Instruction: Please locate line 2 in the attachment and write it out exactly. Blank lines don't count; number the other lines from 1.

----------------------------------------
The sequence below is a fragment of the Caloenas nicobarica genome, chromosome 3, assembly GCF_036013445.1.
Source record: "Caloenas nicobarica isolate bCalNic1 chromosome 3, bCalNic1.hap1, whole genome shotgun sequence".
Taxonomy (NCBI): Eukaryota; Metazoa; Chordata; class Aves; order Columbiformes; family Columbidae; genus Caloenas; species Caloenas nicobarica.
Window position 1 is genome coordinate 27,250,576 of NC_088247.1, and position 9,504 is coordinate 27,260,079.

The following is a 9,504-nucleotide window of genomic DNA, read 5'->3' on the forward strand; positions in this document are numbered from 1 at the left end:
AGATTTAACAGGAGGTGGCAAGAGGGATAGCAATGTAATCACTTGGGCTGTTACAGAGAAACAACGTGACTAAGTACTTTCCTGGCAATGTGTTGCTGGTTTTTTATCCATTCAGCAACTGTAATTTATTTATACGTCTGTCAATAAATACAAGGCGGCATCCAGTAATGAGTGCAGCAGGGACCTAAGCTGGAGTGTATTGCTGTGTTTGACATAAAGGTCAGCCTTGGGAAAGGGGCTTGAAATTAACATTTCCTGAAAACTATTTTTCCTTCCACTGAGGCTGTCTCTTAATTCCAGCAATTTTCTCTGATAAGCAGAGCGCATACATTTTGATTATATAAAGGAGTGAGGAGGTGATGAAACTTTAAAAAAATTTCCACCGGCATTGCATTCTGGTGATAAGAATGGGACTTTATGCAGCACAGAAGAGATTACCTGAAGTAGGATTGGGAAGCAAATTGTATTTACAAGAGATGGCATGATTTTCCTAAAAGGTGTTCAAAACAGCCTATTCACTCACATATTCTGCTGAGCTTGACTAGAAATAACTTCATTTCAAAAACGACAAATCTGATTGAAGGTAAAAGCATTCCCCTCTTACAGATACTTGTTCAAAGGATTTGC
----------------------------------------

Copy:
Source record: "Caloenas nicobarica isolate bCalNic1 chromosome 3, bCalNic1.hap1, whole genome shotgun sequence".